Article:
Monday 20th of November 2017 02:45:07 AM


#left {
position: absolute;
left: 0px;
width: 190px;
color: #564b47;
margin: 0px;
padding: 0px;

This column inherited it'b background color from the body definition. The padding ist defined through the p element.


3 columns / menu fixed, content dynamic with head and footer.
3 column layout grid. The navigation column are fixed in width, the content column is dynamic and adjusts itself to the browser window.

This layout also works with an absolute height template 100% height
more nice and free css templates

html {
body {
background-color: #e1ddd9;
font-size: 12px;
font-family: Verdana, Arial, SunSans-Regular, Sans-Serif;
#content {
margin: 0px 190px 0px 190px;
border-left: 2px solid #564b47;
border-right: 2px solid #564b47;
padding: 0px;
background-color: #ffffff;

in valid code we trust (*^_^*) miss monorom

A[name] {color: purple;}      /* colors any NAME anchor purple */IMG[border] {border-color: blue;}  /* sets blue border for any bordered IMG */[class] {color: red;}        /* sets any classed element red */

In none of these situations does it matter what value is assigned tothe attributes of each element. As long as the given attribute ispresent for the element, the element will match the selector shown.Thus, in the following example, the first two IMGelements shown will match the preceding rule, whereas the third willnot, as illustrated by Figure 10-7: XML is derived from SGML, and so was HTML. So in essence, the current infrastructure available today to deal with HTML content can be re-used to work with XML. This is a very big advantage towards delivering XML content using the software and networking infrastructure already in place today. This should be a big plus in considering XML for use in any of your projects, because XML naturally lends itself to being used over the web.

Even if clients don't support XML natively, it is not a big hindrance. In fact, Java with Servlets (on the server side) can convert XML with stylesheets to generate plain HTML that can be displayed in all web browsers.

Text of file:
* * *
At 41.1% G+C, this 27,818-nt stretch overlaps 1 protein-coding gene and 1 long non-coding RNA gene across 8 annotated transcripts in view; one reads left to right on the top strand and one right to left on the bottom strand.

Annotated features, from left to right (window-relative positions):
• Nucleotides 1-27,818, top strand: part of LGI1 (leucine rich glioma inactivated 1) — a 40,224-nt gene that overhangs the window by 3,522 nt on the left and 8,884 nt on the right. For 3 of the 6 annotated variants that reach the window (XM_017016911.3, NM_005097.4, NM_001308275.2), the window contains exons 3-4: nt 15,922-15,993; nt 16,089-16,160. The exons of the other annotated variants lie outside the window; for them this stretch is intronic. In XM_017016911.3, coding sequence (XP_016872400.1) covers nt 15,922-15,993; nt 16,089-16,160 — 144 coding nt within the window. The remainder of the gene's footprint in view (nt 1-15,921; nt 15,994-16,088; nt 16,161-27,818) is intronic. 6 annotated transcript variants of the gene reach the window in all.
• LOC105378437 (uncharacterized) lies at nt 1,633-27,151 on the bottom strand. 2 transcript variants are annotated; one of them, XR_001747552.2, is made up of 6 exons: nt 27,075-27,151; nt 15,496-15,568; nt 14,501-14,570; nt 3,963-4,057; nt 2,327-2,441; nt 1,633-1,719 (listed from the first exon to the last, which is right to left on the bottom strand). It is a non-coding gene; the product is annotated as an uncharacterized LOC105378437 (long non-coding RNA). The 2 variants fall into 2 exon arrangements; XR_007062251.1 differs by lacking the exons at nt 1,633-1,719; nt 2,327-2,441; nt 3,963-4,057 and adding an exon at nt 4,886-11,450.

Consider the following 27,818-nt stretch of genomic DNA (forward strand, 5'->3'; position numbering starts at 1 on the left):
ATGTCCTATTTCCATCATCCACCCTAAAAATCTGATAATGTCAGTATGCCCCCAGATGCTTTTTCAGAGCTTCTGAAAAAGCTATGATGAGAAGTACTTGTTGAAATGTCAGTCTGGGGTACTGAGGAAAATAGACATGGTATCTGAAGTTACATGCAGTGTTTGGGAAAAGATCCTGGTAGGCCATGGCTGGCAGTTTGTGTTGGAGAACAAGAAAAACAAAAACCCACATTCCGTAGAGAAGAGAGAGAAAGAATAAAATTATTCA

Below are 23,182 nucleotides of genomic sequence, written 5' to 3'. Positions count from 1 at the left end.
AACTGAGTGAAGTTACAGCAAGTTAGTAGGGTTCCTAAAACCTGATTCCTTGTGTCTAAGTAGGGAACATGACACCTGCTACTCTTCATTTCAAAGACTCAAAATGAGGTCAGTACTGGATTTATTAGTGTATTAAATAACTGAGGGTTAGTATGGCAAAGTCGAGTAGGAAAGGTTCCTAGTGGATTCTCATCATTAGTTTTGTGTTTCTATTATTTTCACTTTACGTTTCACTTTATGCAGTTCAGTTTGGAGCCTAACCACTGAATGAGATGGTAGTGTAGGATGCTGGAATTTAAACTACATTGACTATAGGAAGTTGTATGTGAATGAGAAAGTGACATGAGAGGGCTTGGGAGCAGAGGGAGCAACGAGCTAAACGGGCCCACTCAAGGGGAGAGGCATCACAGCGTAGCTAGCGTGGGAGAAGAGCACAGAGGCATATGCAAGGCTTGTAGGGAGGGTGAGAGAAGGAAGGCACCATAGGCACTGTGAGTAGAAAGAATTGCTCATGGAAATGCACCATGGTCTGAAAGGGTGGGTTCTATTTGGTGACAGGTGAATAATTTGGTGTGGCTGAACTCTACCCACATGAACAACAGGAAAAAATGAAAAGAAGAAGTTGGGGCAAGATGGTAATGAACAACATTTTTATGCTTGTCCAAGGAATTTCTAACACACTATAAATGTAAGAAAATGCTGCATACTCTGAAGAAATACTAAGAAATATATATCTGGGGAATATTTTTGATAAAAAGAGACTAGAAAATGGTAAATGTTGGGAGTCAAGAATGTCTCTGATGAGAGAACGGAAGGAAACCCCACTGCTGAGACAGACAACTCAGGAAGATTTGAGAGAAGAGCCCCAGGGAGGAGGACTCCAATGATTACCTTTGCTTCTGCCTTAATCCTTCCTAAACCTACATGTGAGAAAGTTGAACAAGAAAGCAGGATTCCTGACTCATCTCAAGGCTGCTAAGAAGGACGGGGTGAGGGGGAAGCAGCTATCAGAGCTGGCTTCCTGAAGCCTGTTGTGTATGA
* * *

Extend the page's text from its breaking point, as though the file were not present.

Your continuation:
Using XML to pass parameters and return values on servers makes it very easy to allow these servers to be web-enabled. A thin server side Java layer might be added that interacts with web browsers using HTML and translates the requests and responses from the client into XML, that is then fed into the server.

XML is totally extensible

By not predefining any tags in the XML Recommendation, the W3C allowed developers full control over customizing their data as they see fit. This makes XML very attractive to encoding data that already exists in legacy databases (by using database metadata, and other schema information). This extensibility of XML makes it such a great fit when trying to get different systems to work with each other.

be discussed in Chapter 5, "Fonts",line-height refers to the distance between thebaselines of lines of text -- sort of. In fact, this propertydetermines the amount by which the height of each element'sline box is increased or decreased. In the simplest cases, it'sa way of increasing (or decreasing) the vertical space between linesof text, but this is a misleadingly simple way of looking at howline-height works. If you're familiar withdesktop publishing packages, then line-heightcontrols the
Figure 6-57

Figure 6-57. Perfect alignment of backgrounds

How is this perfect alignment possible? Remember, when a background is fixed , the origin element is positioned with respect to the canvas. Thus, both background patterns begin tiling from the top left corner of the document, not the individual elements. For the BODY, we can see the entire repeat pattern. For the H1, however, the only place we can see its background is in the padding and content of the H1 itself. Since both background images are the same size, and they have precisely the same origin position, they